A look back at this day in film history
April 13
April 13, 1944
Charles Burnett born

On April 13, 1944, Charles Burnett, director of one of America's great lost-and-found neo-realist films, Killer of Sheep, was born. Declared a "national treasure" by the Library of Congress" and one of this country's 100 Essential Films by the National Society of Film Critics, the 1977 picture, made for $10,000, depicted in terms both gritty and poetic the lives of   children and adults living in the Watts neighborhood of L.A.  After triumphant premieres at Berlin and the U.S. Film Festival (now Sundance), the film largely disappeared until 2007 due to music rights issues. Meanwhile, Burnett went on to make several more films, including To Sleep with Anger, never taking obvious commercial routes. Most recently, he directed Namibia: The Struggle for Liberation, which starred Danny Glover and was funded by the government of Namibia. Of his work, Burnett told Filmmaker Magazine, " I see myself as a person who makes films about people, their conflicts, their condition, their failures and successes, the things that resonate — things that seem simple, but have universal meaning. To share experiences — that's what art is for. I see film as more of an art form than a commercial thing. I think because I come from a segregated experience, there's a need to tell stories other than mainstream stories. You could say, 'The stories you're doing are about predominately black subject matter,” but they are still about the American experience.'"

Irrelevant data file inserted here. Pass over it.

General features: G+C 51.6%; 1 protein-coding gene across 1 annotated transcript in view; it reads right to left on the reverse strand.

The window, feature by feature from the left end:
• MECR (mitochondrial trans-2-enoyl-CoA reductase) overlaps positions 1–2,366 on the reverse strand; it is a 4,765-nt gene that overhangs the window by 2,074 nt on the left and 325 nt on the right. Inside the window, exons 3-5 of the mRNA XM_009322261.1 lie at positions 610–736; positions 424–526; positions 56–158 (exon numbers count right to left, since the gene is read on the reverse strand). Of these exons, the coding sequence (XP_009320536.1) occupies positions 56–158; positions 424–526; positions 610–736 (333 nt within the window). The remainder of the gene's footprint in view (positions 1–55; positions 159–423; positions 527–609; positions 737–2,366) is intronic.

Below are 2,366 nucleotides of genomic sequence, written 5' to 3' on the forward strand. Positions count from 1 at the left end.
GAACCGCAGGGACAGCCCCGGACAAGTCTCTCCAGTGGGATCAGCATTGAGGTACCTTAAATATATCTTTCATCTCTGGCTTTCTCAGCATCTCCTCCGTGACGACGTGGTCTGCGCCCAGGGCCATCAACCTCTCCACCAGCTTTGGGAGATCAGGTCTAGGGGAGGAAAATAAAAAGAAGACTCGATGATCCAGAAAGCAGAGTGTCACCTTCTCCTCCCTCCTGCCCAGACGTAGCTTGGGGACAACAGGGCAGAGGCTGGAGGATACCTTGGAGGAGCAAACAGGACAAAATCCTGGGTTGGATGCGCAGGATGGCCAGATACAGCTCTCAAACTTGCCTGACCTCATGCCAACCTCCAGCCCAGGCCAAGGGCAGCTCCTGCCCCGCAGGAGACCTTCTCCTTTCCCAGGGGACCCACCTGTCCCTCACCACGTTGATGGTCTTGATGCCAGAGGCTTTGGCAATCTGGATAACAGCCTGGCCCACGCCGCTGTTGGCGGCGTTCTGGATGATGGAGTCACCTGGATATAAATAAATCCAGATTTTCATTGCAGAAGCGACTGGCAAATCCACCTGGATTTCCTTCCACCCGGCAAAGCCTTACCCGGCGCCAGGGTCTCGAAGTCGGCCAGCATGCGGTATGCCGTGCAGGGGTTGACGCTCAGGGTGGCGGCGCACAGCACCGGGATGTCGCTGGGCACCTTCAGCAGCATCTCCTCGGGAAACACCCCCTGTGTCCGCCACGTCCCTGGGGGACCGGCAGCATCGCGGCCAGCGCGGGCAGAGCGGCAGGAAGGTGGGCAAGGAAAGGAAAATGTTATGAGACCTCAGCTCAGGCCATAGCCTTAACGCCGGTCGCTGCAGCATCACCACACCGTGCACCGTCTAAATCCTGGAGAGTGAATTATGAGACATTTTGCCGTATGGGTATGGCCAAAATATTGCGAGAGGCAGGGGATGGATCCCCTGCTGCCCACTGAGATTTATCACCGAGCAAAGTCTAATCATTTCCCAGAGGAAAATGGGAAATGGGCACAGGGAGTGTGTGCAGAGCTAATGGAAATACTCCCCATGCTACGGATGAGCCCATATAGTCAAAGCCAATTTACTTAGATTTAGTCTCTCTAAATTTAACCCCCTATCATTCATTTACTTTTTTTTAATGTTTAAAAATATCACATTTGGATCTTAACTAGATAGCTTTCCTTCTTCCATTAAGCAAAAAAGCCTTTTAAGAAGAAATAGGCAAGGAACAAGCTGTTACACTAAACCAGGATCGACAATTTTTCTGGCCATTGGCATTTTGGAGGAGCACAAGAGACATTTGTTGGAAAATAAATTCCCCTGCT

More Flashbacks
Serial Mom April 13, 1994
Serial Mom opens

Like the Coen brothers' 1996 movie Fargo, John Waters' Serial Mom - released on April 13, 1994 - claimed to be based on actual events.

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